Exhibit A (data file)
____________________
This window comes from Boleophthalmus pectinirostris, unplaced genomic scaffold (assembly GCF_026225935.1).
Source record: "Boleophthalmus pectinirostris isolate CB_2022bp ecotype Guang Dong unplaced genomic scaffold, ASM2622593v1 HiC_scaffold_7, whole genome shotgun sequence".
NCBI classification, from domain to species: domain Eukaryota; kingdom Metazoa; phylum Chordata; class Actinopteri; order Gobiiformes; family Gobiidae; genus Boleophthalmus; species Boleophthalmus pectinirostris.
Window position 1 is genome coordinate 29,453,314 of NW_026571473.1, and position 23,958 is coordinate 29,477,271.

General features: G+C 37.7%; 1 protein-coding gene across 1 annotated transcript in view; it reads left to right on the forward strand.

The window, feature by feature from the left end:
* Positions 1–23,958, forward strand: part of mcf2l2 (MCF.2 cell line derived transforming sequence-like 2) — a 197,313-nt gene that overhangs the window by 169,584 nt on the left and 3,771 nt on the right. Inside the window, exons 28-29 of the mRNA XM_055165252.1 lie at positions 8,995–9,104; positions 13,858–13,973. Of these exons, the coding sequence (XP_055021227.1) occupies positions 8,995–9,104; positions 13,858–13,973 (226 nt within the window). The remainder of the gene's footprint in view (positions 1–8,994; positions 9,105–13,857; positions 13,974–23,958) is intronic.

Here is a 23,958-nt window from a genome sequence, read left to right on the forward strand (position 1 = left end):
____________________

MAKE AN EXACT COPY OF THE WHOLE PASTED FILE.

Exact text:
This window comes from Boleophthalmus pectinirostris, unplaced genomic scaffold (assembly GCF_026225935.1).
Source record: "Boleophthalmus pectinirostris isolate CB_2022bp ecotype Guang Dong unplaced genomic scaffold, ASM2622593v1 HiC_scaffold_7, whole genome shotgun sequence".
NCBI classification, from domain to species: domain Eukaryota; kingdom Metazoa; phylum Chordata; class Actinopteri; order Gobiiformes; family Gobiidae; genus Boleophthalmus; species Boleophthalmus pectinirostris.
Window position 1 is genome coordinate 29,453,314 of NW_026571473.1, and position 23,958 is coordinate 29,477,271.

General features: G+C 37.7%; 1 protein-coding gene across 1 annotated transcript in view; it reads left to right on the forward strand.

The window, feature by feature from the left end:
* Positions 1–23,958, forward strand: part of mcf2l2 (MCF.2 cell line derived transforming sequence-like 2) — a 197,313-nt gene that overhangs the window by 169,584 nt on the left and 3,771 nt on the right. Inside the window, exons 28-29 of the mRNA XM_055165252.1 lie at positions 8,995–9,104; positions 13,858–13,973. Of these exons, the coding sequence (XP_055021227.1) occupies positions 8,995–9,104; positions 13,858–13,973 (226 nt within the window). The remainder of the gene's footprint in view (positions 1–8,994; positions 9,105–13,857; positions 13,974–23,958) is intronic.

Here is a 23,958-nt window from a genome sequence, read left to right on the forward strand (position 1 = left end):